How to add wall panelling to your home

25 May 2022 - 5 min read

Scroll through Instagram photos of gorgeous properties and you’ll soon discover that wood panelling is very much in vogue.

Too often though, the greyscale approach can leave your home feeling drab and unwelcoming.

This is why even the most restrained, streamlined and elegant designs use bursts of colour to bring a home to life.

The history

The history

Dating back to the 15th-century, wood panelling has featured in grand home interiors for hundreds of years.

“It has appeared in various forms and styles in a number of countries around the world,” Antonia says.

“Originally, wall panelling was used as a way of insulation and to cover damp that had seeped through the walls, but it eventually took on a decorative application.

“From the Tudor to Georgian, Renaissance and French Rococo, wall panelling, in all its forms, has been at the basis of interiors for centuries.”

What effect does it have?

What effect does it have?

Wood panelling can add a sense of class and change the impact of a space.

“Wall panelling can add a multitude of effects to your home, from elongating the height of your walls and adding subtle detail through shiplap or battened panelling, through to more decorative and detailed Wainscoting and Georgian chair railing, which creates a sense of occasion and adds formality to a room,” Antonia says.

“In addition to the style, consider the height of your panelling. Full height panelling in a simple design will create a subtle look, while ornate panelling will be more dominant in the room.

“A modern profile in a half-height wall looks great as an in-situ bedhead, while more decorative profiling installed at half-height allows for a break of colour between the plastered wall and the panelling.”

Is wood panelling suitable for any home?

Is wood panelling suitable for any home?

The first thing you may ask yourself is whether this old-school technique can look good in a modern house? The short answer is yes.

“Adding wall panelling is a great way to add detail and texture to your home, elevating an otherwise plain wall to something with interest and character, and it is a very popular addition to a lot of modern homes,” Antonia advises.

“But it’s important to consider the surrounding environment of your chosen panelling and the amount you plan to use.

“Too much can become overpowering and busy. So, echo the style of the panelling throughout the home to avoid clashing patterns.”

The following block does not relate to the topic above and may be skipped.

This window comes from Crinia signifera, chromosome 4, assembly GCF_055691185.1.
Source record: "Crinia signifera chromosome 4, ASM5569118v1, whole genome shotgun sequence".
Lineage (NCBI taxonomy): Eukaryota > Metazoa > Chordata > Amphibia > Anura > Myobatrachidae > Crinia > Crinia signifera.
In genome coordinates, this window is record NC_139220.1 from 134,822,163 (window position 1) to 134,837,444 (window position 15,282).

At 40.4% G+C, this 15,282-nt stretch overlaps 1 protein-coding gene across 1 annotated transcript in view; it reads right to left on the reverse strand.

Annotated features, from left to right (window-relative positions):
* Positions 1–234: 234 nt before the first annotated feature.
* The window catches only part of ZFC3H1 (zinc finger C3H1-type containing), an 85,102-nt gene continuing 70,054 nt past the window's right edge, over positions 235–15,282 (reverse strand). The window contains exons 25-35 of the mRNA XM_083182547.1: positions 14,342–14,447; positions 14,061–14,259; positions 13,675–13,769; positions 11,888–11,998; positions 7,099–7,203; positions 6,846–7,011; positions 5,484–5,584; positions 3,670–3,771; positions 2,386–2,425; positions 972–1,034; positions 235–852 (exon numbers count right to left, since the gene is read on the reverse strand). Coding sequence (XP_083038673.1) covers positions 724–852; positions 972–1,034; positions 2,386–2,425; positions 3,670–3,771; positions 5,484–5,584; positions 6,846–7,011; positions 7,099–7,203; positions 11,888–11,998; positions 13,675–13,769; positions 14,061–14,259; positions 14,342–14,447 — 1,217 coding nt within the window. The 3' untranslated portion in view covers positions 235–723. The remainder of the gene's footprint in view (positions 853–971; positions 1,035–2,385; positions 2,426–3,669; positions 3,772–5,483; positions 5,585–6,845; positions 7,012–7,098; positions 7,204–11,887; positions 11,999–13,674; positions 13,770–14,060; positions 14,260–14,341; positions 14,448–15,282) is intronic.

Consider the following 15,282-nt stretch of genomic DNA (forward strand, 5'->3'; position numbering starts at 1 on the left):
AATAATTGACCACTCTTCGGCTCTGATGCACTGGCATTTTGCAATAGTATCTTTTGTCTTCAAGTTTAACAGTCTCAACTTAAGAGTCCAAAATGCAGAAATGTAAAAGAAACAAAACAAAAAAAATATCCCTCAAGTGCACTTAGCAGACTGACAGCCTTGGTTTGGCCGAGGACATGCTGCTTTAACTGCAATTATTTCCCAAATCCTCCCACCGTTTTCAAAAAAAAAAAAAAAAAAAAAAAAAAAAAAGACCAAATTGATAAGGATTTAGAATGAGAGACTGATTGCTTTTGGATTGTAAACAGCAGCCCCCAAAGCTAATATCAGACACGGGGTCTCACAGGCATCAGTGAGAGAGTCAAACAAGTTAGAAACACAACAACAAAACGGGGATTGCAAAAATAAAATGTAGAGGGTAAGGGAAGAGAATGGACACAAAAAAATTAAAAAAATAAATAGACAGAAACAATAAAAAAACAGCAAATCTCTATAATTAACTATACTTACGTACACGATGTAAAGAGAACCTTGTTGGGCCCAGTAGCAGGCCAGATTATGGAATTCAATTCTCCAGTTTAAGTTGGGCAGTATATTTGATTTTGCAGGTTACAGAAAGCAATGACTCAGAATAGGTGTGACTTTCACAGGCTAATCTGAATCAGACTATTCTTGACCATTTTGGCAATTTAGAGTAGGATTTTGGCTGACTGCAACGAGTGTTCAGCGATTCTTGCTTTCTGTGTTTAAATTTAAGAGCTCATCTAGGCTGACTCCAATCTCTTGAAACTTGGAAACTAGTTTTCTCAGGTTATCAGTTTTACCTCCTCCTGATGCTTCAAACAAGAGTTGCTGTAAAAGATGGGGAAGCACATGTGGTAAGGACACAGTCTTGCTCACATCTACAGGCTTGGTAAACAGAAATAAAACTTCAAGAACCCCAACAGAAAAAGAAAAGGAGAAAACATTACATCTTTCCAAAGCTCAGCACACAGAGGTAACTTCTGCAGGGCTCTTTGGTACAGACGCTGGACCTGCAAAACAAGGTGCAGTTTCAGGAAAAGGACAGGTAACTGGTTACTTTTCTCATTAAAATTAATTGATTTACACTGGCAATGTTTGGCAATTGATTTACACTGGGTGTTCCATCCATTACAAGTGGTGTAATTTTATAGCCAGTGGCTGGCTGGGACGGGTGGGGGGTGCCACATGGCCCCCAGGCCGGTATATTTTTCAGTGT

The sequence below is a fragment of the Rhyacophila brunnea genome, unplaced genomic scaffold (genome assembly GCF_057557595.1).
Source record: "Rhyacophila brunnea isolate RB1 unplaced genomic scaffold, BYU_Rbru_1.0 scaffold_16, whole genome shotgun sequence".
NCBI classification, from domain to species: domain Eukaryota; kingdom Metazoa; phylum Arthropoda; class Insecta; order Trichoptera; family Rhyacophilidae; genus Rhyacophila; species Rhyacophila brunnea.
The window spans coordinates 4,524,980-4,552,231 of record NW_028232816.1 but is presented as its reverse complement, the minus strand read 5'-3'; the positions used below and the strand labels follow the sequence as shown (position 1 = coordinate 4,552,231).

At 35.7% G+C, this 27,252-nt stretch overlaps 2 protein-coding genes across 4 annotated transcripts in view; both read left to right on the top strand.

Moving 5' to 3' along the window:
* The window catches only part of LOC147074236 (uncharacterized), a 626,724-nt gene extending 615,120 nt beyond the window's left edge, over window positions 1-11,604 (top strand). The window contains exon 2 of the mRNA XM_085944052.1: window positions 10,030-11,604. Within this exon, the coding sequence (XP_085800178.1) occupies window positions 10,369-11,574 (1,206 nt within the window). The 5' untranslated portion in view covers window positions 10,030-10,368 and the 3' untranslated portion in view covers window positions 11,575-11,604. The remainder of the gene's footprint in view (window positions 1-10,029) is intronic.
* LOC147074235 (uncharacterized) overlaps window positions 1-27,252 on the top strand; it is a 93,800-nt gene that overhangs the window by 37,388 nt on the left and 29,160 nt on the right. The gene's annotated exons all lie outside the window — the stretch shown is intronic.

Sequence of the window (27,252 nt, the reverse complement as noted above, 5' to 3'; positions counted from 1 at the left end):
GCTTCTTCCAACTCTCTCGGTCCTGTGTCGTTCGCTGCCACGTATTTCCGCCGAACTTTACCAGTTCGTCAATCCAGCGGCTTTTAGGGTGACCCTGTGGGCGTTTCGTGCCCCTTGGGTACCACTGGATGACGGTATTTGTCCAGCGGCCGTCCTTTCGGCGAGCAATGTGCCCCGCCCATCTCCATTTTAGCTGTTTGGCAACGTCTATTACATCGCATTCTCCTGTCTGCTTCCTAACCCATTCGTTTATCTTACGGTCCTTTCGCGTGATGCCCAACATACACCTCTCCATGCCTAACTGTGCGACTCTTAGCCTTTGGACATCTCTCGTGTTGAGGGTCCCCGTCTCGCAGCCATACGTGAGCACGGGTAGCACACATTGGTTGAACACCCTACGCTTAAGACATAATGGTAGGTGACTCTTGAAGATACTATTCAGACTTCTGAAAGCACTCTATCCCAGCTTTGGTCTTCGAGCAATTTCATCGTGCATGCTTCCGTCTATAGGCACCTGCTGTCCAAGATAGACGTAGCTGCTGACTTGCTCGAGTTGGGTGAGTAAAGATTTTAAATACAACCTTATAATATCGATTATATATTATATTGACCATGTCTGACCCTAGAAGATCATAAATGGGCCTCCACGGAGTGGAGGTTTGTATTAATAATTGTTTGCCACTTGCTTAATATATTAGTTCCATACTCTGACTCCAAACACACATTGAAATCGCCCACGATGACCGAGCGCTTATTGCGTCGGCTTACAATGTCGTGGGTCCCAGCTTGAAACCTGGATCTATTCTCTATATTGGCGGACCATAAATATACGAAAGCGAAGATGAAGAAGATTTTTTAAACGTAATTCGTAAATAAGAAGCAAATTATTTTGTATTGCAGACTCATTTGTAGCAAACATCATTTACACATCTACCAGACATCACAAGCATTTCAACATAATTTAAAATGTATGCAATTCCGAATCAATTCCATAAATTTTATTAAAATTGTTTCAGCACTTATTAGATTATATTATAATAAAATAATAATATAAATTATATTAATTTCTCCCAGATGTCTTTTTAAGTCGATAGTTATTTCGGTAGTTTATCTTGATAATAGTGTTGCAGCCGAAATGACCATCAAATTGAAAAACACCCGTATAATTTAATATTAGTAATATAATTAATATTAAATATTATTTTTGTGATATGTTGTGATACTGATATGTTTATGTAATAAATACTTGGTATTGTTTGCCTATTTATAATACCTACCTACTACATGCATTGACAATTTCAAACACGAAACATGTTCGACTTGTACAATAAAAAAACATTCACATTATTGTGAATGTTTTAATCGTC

Things to consider


“When looking at more detailed designs such as Georgian style panelling, it is important to look at scale and portion,” explains Anderson.

“It is important to measure the room and calculate the number of squares or panels that will sit evenly, symmetrically and to scale compared to the room.

“If you’re looking at doing a vertical line style panelling, consider the width of each panel. The thinner the panel, the taller the ceiling will look. The wider the panels, the wider or longer the room will appear.”


Any wood or material can technically be used to craft your panelling, but some materials will make the job easier.

“Most modern forms of panelling are a primed MDF board, which is very easy for installation and painting,” Anderson says.

“You can, of course, also look at a timber for your panelling, which can be stained in a number of colours to complement the other timbers in your home.”


The final coat of paint is a big decision, as it will either make your panelling blend in or stand out.

“For a classic feel, look at painting the panelling a crisp white to match your skirting boards and architraves, or for a blended and subtle effect, paint all panelling the same as the wall colour,” Anderson says.

“This will allow the panelling to slip into the wall and not be as noticeable. Timber stain or black is a really striking finish for a modern panelling application. However, be careful to consider the other timber tones in your home first to ensure a complementary match.”


Bigger isn’t always better when it comes to interior design, and it’s crucial to look at what existing features of your home may change the size and thickness of your panelling.

“If you’re planning on installing panelling directly on an existing wall with skirting boards, the thickness of the wall panel may be thicker than the top of your skirting boards,” warns Anderson.

“In this scenario, it’s always best to remove the skirting boards, install the panelling, then reinstall the skirting boards on top. This will give a much neater and finished look.”

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